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From: (Bart Bobbitt)
Subject: Testing .308 Win. Handloads
Organization: Hewlett-Packard Fort Collins Site

In January, 1995, New Zealand hosts the International Palma Matches.
Their national shooting organization will provide .308 Win. ammunition
loaded with the following components:

  * Winchester case, weight about 166 +/- 2 grains.

  * Winchester WLR primer.

  * Sierra 155-gr. Palma Match bullet seated to OAL of 2.800 +/- .002-in.
    30 pounds of seating pressure used.

  * 45.3 grains of Hodgdon H4895 (Australian manufacture).

Having assembled some of this stuff, I tested it for velocity data in two
different barrels.  Rounds were fired every 60 seconds; bolt closed on
chambered round 15 seconds before shooting it.  Four very interesting
observations were made:

  * Both barrels had instrumental average velocity at 15 feet of about
    3032 fps; standard deviation of about 8 fps.

  * This is a maximum load for ambient temperatures of 55 to 60 degrees F.
    If used in warmer environments, it may start blowing primers.

  * Those standard large rifle primers were definitely the most uniform
    Winchester primers I've ever used.

  * During tests with the second barrel, I was able to predict velocity
    within 5 fps by noting how hard the rifle was held against my shoulder
    while shooting from a bench.

Regarding the Winchester primers, I haven't used any since the early 1970s.
They just didn't perform well enough to produce velocity standard deviations
of less than 12 fps; not quite good enough for best long range accuracy.
Well, if this particular lot (made in early 1993) is typical of what USRAC
is making these days, I'll feel great about getting two bricks of that same
lot of primers.  I was quite impressed.  I'm anxious to test that load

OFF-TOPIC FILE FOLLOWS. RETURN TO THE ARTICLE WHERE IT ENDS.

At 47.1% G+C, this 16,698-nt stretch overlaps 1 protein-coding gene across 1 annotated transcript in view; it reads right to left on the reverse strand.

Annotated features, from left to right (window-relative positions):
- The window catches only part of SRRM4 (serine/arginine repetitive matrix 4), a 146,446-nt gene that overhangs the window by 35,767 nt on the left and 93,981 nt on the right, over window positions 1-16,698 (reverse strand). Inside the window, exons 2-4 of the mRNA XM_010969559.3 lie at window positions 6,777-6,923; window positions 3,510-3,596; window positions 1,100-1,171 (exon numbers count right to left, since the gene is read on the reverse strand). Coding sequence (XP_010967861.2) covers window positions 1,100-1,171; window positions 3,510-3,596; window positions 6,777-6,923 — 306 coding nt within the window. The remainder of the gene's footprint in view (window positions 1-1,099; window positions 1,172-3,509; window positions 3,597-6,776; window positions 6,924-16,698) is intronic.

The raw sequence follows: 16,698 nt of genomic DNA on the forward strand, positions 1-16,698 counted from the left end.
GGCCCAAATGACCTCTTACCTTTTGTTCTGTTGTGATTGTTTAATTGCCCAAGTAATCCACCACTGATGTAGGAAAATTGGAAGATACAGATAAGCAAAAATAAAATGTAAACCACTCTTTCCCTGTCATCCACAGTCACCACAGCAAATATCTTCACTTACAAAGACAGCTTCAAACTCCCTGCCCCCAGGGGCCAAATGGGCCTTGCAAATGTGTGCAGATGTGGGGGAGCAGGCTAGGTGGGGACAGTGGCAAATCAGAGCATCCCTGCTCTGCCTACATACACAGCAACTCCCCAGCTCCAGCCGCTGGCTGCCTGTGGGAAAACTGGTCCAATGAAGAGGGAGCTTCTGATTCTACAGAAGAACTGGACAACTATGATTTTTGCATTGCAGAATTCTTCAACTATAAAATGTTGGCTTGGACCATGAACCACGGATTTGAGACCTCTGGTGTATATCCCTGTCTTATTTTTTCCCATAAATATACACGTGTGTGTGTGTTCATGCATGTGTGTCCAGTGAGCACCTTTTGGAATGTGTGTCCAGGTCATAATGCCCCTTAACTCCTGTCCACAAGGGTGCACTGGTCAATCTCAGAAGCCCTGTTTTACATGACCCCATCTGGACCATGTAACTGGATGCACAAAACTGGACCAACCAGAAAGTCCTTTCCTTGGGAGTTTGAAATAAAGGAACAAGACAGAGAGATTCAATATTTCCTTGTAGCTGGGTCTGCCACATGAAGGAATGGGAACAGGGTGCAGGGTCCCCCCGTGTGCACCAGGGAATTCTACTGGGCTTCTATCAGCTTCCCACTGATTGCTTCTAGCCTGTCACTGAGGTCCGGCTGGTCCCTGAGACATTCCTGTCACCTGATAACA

for accuracy at 1000 yards.  Although velocity was quite uniform, if the
primer's are too hot, they'll ignite the powder too fast which will cause
the pressure curve's front end to be steep/fast enough to slam the bullet
into the rifling too hard.  Probably hard enough to significantly
upset (deform) the bullet's back end that it won't shoot accurate.  At 100
yards, the load shot under half an inch, but I don't shoot very accuratly
from a benchrest.  And even a small amount of bullet unbalance will still
shoot about half-MOA groups at 100 yards, but at 1000, those same bullets
keep moving at right angles at an ever increasing amount per yard of
downrange travel that 2 to 3 MOA groups happen.

It's my benchrest technique that is the basis for the last observation.
I try to hold the rifle with the same buttplate pressure against my shoulder,
but I just don't.  With the rifle used for the second test series, I paid
extremely close attention to the pressure on my shoulder as I held the
rifle against it.   Here's the velocity numbers vs. shoulder pressure of
heavier (H), meduim (M) and lighter (L) amounts:

 1.  H  3045           10.  M  3033             19.  L  3023